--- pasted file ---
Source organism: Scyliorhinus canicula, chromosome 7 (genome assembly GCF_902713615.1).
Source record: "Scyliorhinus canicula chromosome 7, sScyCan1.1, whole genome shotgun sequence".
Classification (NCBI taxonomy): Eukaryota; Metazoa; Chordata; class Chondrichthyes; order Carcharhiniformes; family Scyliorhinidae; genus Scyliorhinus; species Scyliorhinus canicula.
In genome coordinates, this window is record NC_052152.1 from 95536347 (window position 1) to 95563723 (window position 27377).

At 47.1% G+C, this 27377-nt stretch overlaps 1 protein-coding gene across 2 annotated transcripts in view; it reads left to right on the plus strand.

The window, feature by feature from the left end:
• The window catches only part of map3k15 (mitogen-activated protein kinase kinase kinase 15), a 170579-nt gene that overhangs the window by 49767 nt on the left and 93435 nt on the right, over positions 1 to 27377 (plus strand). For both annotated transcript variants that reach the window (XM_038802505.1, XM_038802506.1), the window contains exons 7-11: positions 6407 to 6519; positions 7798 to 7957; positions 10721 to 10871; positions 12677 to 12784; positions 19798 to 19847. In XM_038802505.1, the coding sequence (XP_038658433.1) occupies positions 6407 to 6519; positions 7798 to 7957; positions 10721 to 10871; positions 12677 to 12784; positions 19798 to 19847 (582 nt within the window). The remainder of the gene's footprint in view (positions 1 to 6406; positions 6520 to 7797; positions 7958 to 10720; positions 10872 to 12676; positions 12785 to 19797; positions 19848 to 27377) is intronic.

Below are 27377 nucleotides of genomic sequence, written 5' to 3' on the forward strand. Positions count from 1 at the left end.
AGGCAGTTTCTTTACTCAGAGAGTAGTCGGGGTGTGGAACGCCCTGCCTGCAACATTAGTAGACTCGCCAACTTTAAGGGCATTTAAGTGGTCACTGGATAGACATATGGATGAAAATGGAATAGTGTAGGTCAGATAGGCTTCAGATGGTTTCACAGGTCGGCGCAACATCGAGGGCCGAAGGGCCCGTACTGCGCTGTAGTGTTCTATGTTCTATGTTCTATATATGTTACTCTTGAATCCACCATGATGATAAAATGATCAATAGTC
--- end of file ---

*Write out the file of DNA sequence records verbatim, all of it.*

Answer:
Source organism: Scyliorhinus canicula, chromosome 7 (genome assembly GCF_902713615.1).
Source record: "Scyliorhinus canicula chromosome 7, sScyCan1.1, whole genome shotgun sequence".
Classification (NCBI taxonomy): Eukaryota; Metazoa; Chordata; class Chondrichthyes; order Carcharhiniformes; family Scyliorhinidae; genus Scyliorhinus; species Scyliorhinus canicula.
In genome coordinates, this window is record NC_052152.1 from 95536347 (window position 1) to 95563723 (window position 27377).

At 47.1% G+C, this 27377-nt stretch overlaps 1 protein-coding gene across 2 annotated transcripts in view; it reads left to right on the plus strand.

The window, feature by feature from the left end:
• The window catches only part of map3k15 (mitogen-activated protein kinase kinase kinase 15), a 170579-nt gene that overhangs the window by 49767 nt on the left and 93435 nt on the right, over positions 1 to 27377 (plus strand). For both annotated transcript variants that reach the window (XM_038802505.1, XM_038802506.1), the window contains exons 7-11: positions 6407 to 6519; positions 7798 to 7957; positions 10721 to 10871; positions 12677 to 12784; positions 19798 to 19847. In XM_038802505.1, the coding sequence (XP_038658433.1) occupies positions 6407 to 6519; positions 7798 to 7957; positions 10721 to 10871; positions 12677 to 12784; positions 19798 to 19847 (582 nt within the window). The remainder of the gene's footprint in view (positions 1 to 6406; positions 6520 to 7797; positions 7958 to 10720; positions 10872 to 12676; positions 12785 to 19797; positions 19848 to 27377) is intronic.

Below are 27377 nucleotides of genomic sequence, written 5' to 3' on the forward strand. Positions count from 1 at the left end.
AGGCAGTTTCTTTACTCAGAGAGTAGTCGGGGTGTGGAACGCCCTGCCTGCAACATTAGTAGACTCGCCAACTTTAAGGGCATTTAAGTGGTCACTGGATAGACATATGGATGAAAATGGAATAGTGTAGGTCAGATAGGCTTCAGATGGTTTCACAGGTCGGCGCAACATCGAGGGCCGAAGGGCCCGTACTGCGCTGTAGTGTTCTATGTTCTATGTTCTATATATGTTACTCTTGAATCCACCATGATGATAAAATGATCAATAGTC